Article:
October 24, 2022 – Organizations want to hold on to their employees as they are the lifeblood of a company, and managers spend lots of time training them to produce results and meet business objectives. When employees leave an organization, they take their knowledge and skills with them. Managers then have to find new people to fill their roles and start training from the beginning.
Retaining employees isn’t easy and organizations are learning that workers aren’t happy filling the same role year after year. “Employees want new challenges and more opportunities for moving up in the company,” says a report from Cowen Partners Executive Search, “If employees feel they’ve learned all they can in a role, they’ll look for another position in another organization that allows them to expand their capabilities.”
Cowen Partners says that there are two key metrics that companies should consider when monitoring their staff: employee attrition and employee retention.
Defining Employee Attrition
Employee attrition reflects the number of workers who choose to leave an organization in any given period, according to the Cowen Partners report. It includes individuals who find other jobs at other companies, go for personal reasons, or retire. “Managers should measure employee attrition by quarter and by year to determine whether they have a problem retaining workers,” the report said. “To calculate employee attrition, divide the number of employees who left the organization during a specific period by the average of the company’s total workforce for the period.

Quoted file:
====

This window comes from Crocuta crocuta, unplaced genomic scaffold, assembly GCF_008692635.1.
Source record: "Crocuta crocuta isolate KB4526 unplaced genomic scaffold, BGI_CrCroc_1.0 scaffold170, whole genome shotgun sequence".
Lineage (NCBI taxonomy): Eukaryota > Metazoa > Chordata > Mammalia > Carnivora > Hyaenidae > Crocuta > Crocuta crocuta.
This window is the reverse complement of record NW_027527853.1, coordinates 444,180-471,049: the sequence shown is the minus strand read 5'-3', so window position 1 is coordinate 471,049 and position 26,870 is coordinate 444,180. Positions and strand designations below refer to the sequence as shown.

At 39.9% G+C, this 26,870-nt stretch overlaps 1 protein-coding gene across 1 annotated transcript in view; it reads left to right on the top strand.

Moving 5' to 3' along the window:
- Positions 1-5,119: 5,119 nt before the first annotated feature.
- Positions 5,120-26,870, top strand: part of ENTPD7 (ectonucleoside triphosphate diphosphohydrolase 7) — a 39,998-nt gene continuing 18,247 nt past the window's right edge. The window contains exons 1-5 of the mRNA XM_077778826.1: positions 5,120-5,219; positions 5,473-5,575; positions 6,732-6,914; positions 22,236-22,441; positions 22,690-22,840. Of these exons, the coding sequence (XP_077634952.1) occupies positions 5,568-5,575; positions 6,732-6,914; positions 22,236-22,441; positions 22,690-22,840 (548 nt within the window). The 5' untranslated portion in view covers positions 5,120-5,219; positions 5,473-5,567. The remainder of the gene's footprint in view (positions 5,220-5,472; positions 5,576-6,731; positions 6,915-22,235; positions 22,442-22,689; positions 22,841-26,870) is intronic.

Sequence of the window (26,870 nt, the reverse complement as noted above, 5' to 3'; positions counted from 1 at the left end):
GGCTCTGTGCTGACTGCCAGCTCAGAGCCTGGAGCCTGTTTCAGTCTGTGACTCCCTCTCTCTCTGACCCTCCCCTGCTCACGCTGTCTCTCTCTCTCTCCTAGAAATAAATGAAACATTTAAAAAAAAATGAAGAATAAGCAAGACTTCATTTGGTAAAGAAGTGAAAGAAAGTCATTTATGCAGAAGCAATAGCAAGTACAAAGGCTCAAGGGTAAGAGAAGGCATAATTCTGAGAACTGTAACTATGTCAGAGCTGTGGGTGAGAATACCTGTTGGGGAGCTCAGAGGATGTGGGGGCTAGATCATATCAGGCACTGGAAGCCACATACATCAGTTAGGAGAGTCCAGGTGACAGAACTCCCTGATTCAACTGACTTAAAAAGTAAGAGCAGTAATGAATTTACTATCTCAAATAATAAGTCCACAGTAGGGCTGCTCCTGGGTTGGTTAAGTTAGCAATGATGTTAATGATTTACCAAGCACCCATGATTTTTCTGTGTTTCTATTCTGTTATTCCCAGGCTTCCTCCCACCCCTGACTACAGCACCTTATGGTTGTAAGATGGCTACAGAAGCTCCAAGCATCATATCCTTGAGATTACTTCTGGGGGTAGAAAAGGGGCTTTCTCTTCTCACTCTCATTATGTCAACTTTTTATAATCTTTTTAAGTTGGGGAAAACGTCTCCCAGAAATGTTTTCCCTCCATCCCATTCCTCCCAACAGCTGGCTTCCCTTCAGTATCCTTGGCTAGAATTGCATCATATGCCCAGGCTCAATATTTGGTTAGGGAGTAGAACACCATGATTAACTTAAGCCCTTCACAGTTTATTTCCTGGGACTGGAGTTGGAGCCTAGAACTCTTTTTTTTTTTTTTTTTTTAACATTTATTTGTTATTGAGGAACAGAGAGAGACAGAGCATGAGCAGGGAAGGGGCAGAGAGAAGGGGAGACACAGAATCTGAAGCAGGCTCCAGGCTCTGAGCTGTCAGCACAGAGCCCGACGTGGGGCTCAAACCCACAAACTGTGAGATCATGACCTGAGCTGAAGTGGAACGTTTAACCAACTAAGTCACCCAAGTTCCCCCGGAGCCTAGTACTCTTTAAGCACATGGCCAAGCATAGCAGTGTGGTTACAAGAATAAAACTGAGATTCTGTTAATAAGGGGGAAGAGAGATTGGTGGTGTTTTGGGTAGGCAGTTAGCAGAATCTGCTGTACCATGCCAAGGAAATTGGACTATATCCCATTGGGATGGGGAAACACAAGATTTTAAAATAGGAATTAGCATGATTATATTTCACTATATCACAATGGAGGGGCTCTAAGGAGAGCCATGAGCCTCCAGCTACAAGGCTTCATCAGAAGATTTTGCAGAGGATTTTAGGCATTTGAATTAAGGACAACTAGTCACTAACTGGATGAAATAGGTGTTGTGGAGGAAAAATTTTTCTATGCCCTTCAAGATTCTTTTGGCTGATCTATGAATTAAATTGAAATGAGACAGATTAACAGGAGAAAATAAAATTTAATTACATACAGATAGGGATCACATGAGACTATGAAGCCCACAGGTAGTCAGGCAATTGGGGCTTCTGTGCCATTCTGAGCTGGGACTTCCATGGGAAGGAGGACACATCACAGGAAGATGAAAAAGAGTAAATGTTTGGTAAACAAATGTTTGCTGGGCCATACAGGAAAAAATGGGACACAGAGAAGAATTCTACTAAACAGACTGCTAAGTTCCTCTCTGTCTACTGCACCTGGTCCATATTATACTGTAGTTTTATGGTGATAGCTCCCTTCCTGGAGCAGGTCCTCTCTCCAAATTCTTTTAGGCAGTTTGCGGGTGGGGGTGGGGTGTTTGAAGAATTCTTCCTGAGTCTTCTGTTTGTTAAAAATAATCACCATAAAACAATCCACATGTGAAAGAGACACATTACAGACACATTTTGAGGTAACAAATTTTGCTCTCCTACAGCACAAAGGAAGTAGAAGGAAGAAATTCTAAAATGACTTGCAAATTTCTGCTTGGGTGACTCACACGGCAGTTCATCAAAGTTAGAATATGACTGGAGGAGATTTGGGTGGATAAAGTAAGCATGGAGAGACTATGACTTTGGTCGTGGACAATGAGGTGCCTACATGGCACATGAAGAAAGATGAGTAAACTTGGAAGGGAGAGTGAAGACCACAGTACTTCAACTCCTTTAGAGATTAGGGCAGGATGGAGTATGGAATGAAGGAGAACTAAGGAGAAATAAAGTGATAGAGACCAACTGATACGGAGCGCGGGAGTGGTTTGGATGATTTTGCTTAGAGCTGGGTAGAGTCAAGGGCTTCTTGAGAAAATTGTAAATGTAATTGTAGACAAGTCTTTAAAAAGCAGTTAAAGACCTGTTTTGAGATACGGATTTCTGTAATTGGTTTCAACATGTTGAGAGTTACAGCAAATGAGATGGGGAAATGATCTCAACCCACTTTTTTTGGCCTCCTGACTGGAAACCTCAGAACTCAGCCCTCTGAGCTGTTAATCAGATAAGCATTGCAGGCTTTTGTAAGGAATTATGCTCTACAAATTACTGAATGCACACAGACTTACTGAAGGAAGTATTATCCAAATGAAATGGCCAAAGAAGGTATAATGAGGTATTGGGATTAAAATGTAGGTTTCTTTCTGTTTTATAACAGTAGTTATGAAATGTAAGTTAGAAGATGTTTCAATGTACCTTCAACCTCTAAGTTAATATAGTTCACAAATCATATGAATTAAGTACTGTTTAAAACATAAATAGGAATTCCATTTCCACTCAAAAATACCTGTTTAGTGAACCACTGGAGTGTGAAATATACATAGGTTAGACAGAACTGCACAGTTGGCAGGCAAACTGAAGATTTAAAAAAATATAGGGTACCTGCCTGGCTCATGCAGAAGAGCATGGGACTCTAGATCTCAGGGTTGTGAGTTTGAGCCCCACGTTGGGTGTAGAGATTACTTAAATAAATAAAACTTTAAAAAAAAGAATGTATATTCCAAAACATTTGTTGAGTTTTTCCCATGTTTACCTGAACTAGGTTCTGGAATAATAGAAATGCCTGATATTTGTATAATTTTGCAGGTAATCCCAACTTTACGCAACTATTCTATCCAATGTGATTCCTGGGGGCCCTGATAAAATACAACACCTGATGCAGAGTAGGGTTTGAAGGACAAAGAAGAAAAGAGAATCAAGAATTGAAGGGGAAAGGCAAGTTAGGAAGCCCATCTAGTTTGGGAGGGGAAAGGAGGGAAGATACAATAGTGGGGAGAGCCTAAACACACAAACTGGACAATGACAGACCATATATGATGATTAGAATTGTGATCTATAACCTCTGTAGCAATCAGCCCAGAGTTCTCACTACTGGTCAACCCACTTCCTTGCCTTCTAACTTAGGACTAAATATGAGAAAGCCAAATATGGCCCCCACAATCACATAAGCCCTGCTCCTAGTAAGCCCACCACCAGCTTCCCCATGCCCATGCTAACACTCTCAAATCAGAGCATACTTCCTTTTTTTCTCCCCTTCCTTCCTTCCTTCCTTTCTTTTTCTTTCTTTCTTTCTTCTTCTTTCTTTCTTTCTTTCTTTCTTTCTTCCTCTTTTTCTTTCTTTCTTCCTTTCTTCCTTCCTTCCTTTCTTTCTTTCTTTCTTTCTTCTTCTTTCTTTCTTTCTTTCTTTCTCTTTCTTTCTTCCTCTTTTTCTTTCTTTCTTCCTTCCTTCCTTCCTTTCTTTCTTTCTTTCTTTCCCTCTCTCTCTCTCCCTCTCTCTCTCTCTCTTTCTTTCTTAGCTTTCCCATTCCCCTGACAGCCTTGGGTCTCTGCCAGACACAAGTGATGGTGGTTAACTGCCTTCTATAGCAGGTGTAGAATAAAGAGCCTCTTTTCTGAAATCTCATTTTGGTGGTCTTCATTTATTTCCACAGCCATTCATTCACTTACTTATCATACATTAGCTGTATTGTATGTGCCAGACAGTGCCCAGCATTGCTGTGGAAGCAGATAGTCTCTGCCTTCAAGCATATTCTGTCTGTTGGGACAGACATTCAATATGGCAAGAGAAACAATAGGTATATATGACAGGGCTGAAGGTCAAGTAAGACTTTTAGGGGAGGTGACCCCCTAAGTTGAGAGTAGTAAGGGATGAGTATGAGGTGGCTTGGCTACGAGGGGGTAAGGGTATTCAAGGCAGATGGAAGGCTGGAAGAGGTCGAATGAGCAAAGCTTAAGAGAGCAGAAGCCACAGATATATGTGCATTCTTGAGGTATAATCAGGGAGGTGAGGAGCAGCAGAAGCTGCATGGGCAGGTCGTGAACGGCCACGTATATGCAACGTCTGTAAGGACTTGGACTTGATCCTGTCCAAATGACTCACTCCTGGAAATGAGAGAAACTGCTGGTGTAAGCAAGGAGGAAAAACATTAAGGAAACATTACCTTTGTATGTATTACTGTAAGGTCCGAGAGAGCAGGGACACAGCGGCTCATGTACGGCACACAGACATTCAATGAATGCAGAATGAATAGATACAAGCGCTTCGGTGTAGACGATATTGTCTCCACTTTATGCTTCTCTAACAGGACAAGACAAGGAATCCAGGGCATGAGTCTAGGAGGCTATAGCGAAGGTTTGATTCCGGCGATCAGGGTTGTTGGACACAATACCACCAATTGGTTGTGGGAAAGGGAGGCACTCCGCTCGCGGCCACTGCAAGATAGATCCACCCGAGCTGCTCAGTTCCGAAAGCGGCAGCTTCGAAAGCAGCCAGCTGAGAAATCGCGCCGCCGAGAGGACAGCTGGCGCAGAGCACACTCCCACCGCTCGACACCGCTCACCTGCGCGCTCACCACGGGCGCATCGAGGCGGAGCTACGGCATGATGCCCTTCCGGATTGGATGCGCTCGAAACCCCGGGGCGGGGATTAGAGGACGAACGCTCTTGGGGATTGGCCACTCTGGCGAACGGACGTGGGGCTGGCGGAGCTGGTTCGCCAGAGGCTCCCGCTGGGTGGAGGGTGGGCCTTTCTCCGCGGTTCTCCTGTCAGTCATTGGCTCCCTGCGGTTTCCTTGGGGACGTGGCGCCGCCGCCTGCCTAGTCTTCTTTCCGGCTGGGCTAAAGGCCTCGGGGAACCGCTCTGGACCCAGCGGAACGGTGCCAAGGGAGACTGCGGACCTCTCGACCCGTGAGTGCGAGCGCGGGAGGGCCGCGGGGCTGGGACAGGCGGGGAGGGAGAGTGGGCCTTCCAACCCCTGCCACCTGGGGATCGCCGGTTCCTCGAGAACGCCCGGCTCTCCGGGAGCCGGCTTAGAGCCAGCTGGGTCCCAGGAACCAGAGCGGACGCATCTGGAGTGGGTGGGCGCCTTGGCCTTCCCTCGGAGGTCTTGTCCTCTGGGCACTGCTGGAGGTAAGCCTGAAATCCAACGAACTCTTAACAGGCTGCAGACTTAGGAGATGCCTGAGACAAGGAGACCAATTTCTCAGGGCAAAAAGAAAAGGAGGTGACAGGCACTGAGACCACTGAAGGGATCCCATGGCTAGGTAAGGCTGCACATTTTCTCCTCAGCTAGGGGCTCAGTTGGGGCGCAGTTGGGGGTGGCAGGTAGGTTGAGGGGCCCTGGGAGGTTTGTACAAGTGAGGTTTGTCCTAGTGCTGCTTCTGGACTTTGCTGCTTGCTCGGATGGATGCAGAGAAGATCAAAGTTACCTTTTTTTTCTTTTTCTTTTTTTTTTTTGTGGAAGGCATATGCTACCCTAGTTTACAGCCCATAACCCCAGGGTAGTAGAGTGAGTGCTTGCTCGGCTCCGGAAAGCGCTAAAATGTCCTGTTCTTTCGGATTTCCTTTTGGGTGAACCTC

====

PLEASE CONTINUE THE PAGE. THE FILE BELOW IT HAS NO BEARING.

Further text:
For instance, consider an organization with 500 employees. During a quarter, 10 employees leave the company for other roles, five quit to care for their families, and five retire. The company has an attrition rate of four percent for the quarter, calculated as: (20 / 500) x 100 = four percent.
“Companies should seek to keep their attrition rate as low as possible. Lower attrition rates indicate happier workers,” the Cowen Partners report said. “High attrition rates indicate problems with the organization’s salaries and benefits, management teams, or available opportunities for workers.”
Understanding Employee Retention
Employee retention includes the number of employees who stay with a company over a given period. Higher employee retention rates indicate that workers are satisfied with the organization. The Cowen Partners report explains that if they feel good about their position and their prospects within the company they don’t feel a need to leave since they are content. “Calculating employee retention is very simple,” the firm said. “Simply divide the number of employees who stayed with the organization by the total number of workers over the given period.”